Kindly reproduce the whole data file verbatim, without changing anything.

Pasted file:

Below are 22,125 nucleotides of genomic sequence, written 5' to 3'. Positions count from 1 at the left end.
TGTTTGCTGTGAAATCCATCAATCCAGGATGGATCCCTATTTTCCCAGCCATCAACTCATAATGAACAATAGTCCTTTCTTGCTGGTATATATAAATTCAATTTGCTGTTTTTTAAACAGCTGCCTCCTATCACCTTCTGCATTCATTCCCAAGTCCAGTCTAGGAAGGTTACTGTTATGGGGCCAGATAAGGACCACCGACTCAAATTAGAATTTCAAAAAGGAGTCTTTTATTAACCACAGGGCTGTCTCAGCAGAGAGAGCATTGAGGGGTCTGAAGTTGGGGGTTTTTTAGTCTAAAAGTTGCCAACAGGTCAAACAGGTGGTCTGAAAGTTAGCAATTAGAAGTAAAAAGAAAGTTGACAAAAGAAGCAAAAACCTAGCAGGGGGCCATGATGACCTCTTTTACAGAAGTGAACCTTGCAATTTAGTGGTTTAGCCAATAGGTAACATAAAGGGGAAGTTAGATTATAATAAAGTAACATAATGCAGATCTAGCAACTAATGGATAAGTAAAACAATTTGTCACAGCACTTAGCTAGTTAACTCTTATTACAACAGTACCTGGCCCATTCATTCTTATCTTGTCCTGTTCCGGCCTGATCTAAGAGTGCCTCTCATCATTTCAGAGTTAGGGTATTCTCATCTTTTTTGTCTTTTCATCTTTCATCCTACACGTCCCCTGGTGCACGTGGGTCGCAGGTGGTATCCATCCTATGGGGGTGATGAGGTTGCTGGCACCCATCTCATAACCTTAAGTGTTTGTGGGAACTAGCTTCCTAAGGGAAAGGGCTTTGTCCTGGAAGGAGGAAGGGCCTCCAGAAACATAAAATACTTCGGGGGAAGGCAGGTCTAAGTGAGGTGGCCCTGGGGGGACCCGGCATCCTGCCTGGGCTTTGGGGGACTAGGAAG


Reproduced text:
Below are 22,125 nucleotides of genomic sequence, written 5' to 3'. Positions count from 1 at the left end.
TGTTTGCTGTGAAATCCATCAATCCAGGATGGATCCCTATTTTCCCAGCCATCAACTCATAATGAACAATAGTCCTTTCTTGCTGGTATATATAAATTCAATTTGCTGTTTTTTAAACAGCTGCCTCCTATCACCTTCTGCATTCATTCCCAAGTCCAGTCTAGGAAGGTTACTGTTATGGGGCCAGATAAGGACCACCGACTCAAATTAGAATTTCAAAAAGGAGTCTTTTATTAACCACAGGGCTGTCTCAGCAGAGAGAGCATTGAGGGGTCTGAAGTTGGGGGTTTTTTAGTCTAAAAGTTGCCAACAGGTCAAACAGGTGGTCTGAAAGTTAGCAATTAGAAGTAAAAAGAAAGTTGACAAAAGAAGCAAAAACCTAGCAGGGGGCCATGATGACCTCTTTTACAGAAGTGAACCTTGCAATTTAGTGGTTTAGCCAATAGGTAACATAAAGGGGAAGTTAGATTATAATAAAGTAACATAATGCAGATCTAGCAACTAATGGATAAGTAAAACAATTTGTCACAGCACTTAGCTAGTTAACTCTTATTACAACAGTACCTGGCCCATTCATTCTTATCTTGTCCTGTTCCGGCCTGATCTAAGAGTGCCTCTCATCATTTCAGAGTTAGGGTATTCTCATCTTTTTTGTCTTTTCATCTTTCATCCTACACGTCCCCTGGTGCACGTGGGTCGCAGGTGGTATCCATCCTATGGGGGTGATGAGGTTGCTGGCACCCATCTCATAACCTTAAGTGTTTGTGGGAACTAGCTTCCTAAGGGAAAGGGCTTTGTCCTGGAAGGAGGAAGGGCCTCCAGAAACATAAAATACTTCGGGGGAAGGCAGGTCTAAGTGAGGTGGCCCTGGGGGGACCCGGCATCCTGCCTGGGCTTTGGGGGACTAGGAAG